Becoming a Foster Carer in Worcestershire

Have you been considering becoming a foster carer in the Midlands? Fostering is a challenging and rewarding job that really makes a difference. There are countless individuals, couples and families that have thought about fostering for years, but many never take any further action. If you want to help give a child a better life in 2018 why not begin by taking a simple step forward?

Researching into Fostering

You’ve thought about becoming a foster carer now it’s time to do your research. There are plenty of different options available to you. We are an independent foster agency in Worcestershire, there are others along with local authorities that you can choose to sign up with.  We recommend doing as much research into all the different agencies and your local authority to find the right match for you. Look at websites, read their literature and get in touch to find out more.

We welcome all kinds of enquiries via email, directly through our website or over the phone. We don’t expect anything from you and our friendly team will supply you with all the information you require to help you make the right decision for you and your family.

What to Research

There are several types of fostering services. Here are a few tips on the type of information to use to help you decide if you’d like to start the journey into becoming a foster carer.

  • Ask for information packs and for information about the application process
  • Ask about the type of foster carers they are looking for – some agencies want carers for babies, others need carers for teenagers, siblings or children with disabilities and so on.
  • Is support given to the foster carers and how is that support delivered?
  • How much training is provided or required?
  • What do the other foster carers say about the LA or independent agencies in your area
  • Allowances and fees – will financial factors make it impossible to foster?
  • Do they have a presence on social media?

We’re an independent fostering agency based in Worcestershire. We are currently recruiting new foster carers and families across the West Midlands. Please get in touch if you would like to learn more about us and our foster carers.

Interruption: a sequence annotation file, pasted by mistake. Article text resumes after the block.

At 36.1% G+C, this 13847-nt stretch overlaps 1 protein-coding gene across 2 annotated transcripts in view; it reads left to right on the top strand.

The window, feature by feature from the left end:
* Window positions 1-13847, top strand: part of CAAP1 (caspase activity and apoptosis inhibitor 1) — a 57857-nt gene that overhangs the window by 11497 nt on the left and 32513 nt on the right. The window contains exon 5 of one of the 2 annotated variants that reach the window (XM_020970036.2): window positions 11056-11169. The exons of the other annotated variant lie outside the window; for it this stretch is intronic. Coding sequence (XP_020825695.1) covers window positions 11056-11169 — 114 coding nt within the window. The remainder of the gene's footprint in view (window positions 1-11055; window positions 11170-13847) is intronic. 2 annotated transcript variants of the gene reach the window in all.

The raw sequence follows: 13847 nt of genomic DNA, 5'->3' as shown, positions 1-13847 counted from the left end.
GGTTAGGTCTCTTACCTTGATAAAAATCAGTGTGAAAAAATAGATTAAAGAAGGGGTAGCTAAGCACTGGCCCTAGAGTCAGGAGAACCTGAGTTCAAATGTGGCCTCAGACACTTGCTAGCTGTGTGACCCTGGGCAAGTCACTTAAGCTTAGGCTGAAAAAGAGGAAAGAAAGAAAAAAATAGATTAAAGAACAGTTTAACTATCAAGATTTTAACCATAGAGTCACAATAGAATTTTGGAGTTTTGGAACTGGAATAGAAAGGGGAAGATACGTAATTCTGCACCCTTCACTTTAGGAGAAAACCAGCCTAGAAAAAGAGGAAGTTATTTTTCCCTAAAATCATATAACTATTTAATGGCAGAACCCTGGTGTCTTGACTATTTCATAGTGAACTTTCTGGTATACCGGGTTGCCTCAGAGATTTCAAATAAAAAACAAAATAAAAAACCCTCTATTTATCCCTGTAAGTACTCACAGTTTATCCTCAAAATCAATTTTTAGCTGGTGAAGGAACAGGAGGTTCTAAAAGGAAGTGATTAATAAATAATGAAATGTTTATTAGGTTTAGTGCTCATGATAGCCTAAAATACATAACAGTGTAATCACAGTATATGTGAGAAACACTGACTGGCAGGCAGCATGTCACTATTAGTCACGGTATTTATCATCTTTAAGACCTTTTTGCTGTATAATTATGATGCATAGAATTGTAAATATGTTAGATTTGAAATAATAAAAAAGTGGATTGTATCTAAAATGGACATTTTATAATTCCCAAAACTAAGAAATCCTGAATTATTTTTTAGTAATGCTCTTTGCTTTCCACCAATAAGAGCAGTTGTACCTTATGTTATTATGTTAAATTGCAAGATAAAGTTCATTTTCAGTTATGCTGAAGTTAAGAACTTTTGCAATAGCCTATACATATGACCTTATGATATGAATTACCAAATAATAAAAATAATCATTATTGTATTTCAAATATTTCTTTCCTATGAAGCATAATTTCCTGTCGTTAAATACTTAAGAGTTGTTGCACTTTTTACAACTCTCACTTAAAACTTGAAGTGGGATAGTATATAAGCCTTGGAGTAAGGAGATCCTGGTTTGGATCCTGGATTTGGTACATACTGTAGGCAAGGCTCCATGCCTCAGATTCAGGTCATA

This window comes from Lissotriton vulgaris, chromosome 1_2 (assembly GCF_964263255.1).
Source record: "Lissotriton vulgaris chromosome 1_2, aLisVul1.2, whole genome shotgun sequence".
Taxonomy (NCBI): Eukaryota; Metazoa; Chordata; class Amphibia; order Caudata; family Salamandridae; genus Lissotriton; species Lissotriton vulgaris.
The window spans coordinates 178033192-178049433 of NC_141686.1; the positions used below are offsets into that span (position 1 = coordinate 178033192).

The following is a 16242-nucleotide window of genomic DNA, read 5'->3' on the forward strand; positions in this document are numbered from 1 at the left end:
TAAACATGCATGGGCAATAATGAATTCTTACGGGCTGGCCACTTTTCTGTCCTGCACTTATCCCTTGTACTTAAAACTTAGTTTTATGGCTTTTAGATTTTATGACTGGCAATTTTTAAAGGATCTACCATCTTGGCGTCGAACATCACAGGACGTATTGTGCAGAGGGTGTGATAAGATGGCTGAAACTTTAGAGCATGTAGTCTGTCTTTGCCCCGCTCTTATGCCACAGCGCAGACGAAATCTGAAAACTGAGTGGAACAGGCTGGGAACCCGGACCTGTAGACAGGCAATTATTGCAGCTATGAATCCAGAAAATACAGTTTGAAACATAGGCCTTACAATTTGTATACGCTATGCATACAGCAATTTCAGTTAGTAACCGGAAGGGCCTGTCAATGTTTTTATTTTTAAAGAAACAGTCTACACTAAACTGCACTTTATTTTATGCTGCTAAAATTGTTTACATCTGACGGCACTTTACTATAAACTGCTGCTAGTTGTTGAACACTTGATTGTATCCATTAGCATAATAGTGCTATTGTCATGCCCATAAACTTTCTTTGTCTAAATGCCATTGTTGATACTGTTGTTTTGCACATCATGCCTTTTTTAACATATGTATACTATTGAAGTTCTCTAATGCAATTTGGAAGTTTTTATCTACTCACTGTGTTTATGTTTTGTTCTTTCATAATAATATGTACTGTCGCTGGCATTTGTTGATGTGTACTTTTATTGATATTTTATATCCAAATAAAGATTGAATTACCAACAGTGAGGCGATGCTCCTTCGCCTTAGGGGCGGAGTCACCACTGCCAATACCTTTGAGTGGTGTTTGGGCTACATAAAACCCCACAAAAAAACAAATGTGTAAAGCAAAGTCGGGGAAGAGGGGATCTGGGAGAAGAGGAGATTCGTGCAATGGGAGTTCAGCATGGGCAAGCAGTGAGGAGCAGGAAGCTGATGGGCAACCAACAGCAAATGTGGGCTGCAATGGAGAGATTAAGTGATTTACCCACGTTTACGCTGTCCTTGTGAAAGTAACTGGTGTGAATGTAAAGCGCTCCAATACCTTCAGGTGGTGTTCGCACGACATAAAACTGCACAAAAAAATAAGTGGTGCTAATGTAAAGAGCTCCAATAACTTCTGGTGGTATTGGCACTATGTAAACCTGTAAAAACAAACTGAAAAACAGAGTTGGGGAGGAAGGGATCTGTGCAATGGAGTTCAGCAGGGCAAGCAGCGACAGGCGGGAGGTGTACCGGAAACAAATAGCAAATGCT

What is it Like to Be a Foster Carer?

The Guardian is giving foster carers the opportunity to share their personal foster story. This is a fantastic opportunity to share what it’s really like to be a foster carer. Stories from those with experience can be vital to help shape the future of fostering but also to help those thinking of becoming a foster carer.

The paper is asking for input from all foster carers, where they work with a council, an independent agency or a charity. Working as a foster carer is not an easy job, it is full of challenges and recent cuts have added to the difficulties that are experienced by some. Another issue is dealing with the complex needs of children in the 21st Century. So now is the time to share your thoughts and experiences. To take part in the survey you will need to complete the encrypted form, found here.

Enter As Much Information as You Wish

You will be asked for your name and there’s a place to enter more information such as your age, location and what you do. Enter as much or as little as you feel comfortable with. The next questions revolve around fostering, when you became a foster carer and how many children have you fostered.

The following questions give you the freedom to express your own personal experiences in as much detail as you wish. The first of these questions is simply asking you what it’s like to be a foster carer. The final one is for foster carers who have changed to an independent fostering agency from working for the council, asking what the experience was like.

Share for Information Only or Choose Potentially Share Publically

There is a box asking if you are happy to have your responses published. Here you have the choice to deny the request, to allow it publically or to have your answers published anonymously. If you are happy to go public with your response, there’s an option to add a photograph. The survey ends with an empty box where you can add any extra information.

Do you want to share your experience of being a foster carer? Click on the link above and share your foster journey.

Response to House of Commons Education Committee Report on Fostering in England

The Fostering Network has responded to the House of Commons Education Committee Report on Fostering in England. The report follows an inquiry that began back in October 2016. For the report, The Fostering Network produced both written and oral evidence and they played a vital role in convincing the committee that an inquiry was needed.

The report has been welcomed by The Fostering Network. Kevin Williams, the chief executive of The Fostering Network has responded, and the information is freely available on their website.  It is hoped that many of the recommendations will be reflected in the Governments fostering stocktake. Furthermore, The Fostering Network have stated that they are in agreement with the conclusion that states that the government should perform a full care system review instead of considering all of the elements of the system separately.

Many of the recommendations made by The Fostering Network have been included, such as:

  • The need for all foster carers to have an allowanced that covers all costs
  • More funding to make staying put work